The Adjacent Possible, Part III: The Problem with Most Early-Warning Systems for Schools | New Visions for Public Schools

The Adjacent Possible, Part III: The Problem with Most Early-Warning Systems for Schools

The adjacent possible is all about creating new forms out of previous, related forms. For the data team at New Visions, this translates into how do we expand and reframe our work developing an early-warning system for schools?  Before we could expand this system, we had to think long and hard about the problem that frames current early-warning systems for tracking students who are at-risk of a bad outcome, such as dropping out.  We had to retrace our steps.

As I mentioned in my previous post, the problem that underpins most early-warning systems is that when students fail to hit critical benchmarks (e.g., high grades, high attendance rates, continuous credit accumulation), they are more likely to drop out of high school, fail to graduate on time, and to not enroll or persist in college.

It is no surprise, then, that the focus of early warning is on a particular type of student, one who is on the verge of dropping out or not graduating on time. This narrow definition of "at risk" has important implications for our early-warning systems. They are designed to catch something that is about to happen. They are designed to prevent problems from getting worse.  But this type of early-warning system does not get at the root cause of the problems: the structures and systems in schools that are producing risk.  In fact, these traditional early-warning systems may actually support reactive school behaviors in which well-intentioned school staff are acting -- ineffectively -- after the fact.

Shifting the Burden

I tend to believe that the emphasis on a certain type of accountability has resulted in a proliferation of early-warning systems that provide important but limited information that inform school priorities and then drive school behavior.

When we define at-risk in the narrowest possible sense -- kids who are at risk of dropping out or failing to graduate on time -- and when we then couple that with intense regulatory requirements, an interesting phenomenon unfolds: what, in systems thinking is called shifting the burden

Let me illustrate with an example.

Beginning in 2009, New York State Board of Regents began phasing out the less rigorous local diploma.  By 2012, all general education NYC students had to meet the requirements for the Regents diploma if they were to graduate from high school.

Since 2008, NYC schools have increased the number of kids graduating with a Regents diploma as the Local diploma is phased out. In 2008, 25.7 percent of students earned a Regents diploma. By 2011, that number was 39.2 percent.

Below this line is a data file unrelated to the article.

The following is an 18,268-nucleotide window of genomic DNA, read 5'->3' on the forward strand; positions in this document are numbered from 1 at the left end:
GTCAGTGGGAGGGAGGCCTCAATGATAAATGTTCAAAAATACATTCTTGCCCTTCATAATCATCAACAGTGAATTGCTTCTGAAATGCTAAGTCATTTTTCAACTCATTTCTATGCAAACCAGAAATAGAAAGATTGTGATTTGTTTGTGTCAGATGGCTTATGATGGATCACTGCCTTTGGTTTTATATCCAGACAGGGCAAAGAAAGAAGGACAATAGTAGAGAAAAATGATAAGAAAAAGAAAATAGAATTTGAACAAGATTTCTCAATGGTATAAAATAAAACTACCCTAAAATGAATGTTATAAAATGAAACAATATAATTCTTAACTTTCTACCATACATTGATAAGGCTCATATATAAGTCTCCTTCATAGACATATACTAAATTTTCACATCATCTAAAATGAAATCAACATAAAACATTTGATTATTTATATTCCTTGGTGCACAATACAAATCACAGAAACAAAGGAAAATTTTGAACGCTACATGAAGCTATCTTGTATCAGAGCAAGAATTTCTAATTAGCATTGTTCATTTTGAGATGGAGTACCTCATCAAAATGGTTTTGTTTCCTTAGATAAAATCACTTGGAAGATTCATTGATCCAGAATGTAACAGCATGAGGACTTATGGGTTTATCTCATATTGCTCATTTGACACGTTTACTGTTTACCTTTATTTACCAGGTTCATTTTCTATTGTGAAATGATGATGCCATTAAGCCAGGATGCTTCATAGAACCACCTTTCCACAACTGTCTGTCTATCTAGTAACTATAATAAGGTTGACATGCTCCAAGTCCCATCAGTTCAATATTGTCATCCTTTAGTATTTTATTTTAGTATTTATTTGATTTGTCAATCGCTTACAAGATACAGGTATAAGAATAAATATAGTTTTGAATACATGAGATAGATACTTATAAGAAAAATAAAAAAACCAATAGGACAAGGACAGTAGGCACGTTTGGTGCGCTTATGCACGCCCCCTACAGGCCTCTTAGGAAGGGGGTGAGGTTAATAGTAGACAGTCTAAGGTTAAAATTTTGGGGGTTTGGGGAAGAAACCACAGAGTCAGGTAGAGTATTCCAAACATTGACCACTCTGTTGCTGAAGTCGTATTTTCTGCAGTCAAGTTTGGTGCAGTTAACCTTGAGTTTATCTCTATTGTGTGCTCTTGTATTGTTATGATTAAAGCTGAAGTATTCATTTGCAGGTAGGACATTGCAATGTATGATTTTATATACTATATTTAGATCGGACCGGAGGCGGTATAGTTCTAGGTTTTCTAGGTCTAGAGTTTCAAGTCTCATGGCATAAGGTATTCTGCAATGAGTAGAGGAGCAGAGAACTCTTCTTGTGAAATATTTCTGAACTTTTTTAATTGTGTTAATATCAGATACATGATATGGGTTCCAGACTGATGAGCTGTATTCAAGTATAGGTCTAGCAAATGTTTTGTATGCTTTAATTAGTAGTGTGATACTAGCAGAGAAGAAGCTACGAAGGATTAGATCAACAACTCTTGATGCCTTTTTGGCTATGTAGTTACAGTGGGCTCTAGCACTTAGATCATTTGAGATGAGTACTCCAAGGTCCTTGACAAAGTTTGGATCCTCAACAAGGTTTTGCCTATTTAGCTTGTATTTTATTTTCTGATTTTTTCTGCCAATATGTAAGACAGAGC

The increased percentage of students graduating with a Regents diploma is important. But, when viewed out of context, it masks a critical reality.  When we look "under the hood" of the Regents diplomas, we see that not all Regents diplomas are created equal.

It makes intuitive sense that two kids who end in the same place (ie. graduating with a Regents diploma) but who have different progress pathways are not identical.  We see this very clearly in the figure below, which shows student progress to graduation over 8 semesters of study in high school. Although both students achieved the same outcome, which student do you think is more prepared to tackle college-level material?

 And when we begin to follow these kids into college, the kids with patterns of lower performance will not perform as well.  We have shifted the burden  to the two and four-year institutions.  A great report released by the Center for an Urban Future speaks to this:

"Academic preparation is a serious problem, as one would expect for young adults (and many older ones as well) who struggled in high school. Of those who arrived from a public high school in New York City, 74 percent place into remediation, 32 percent fail their math proficiency exam, 36 percent fail in writing proficiency, and 18 percent fail in reading proficiency. These students must take developmental courses that provide no credit towards completing a degree and cost as much as college-level courses, and their chances of dropout are far higher than students who test into college-level courses immediately. A recent CUNY analysis found that even for students who reach the last remedial course, 'pass rates on CUNY's exit tests are discouraging – just 58 percent for reading, 52 percent for writing, and 65 percent for math.'" (p. 13)

Some districts are beginning to incorporate college success (the 13th year) into their accountability requirements. Merely adding onto or modifying accountability structures and current early-warning system will not make the problem of shifting the burden go away.  What is required is a dramatically different framework (and mindset) that will radically alter how we frame "at risk" and the systems required to support this new conceptualization of risk.

My next post will begin to explore using systems thinking as a framework for recasting risk – and the new data attributes that begin to emerge when we do so.

Susan Fairchild is director of program analysis and applied research at New Visions. Follow her on Twitter at @SKFchild.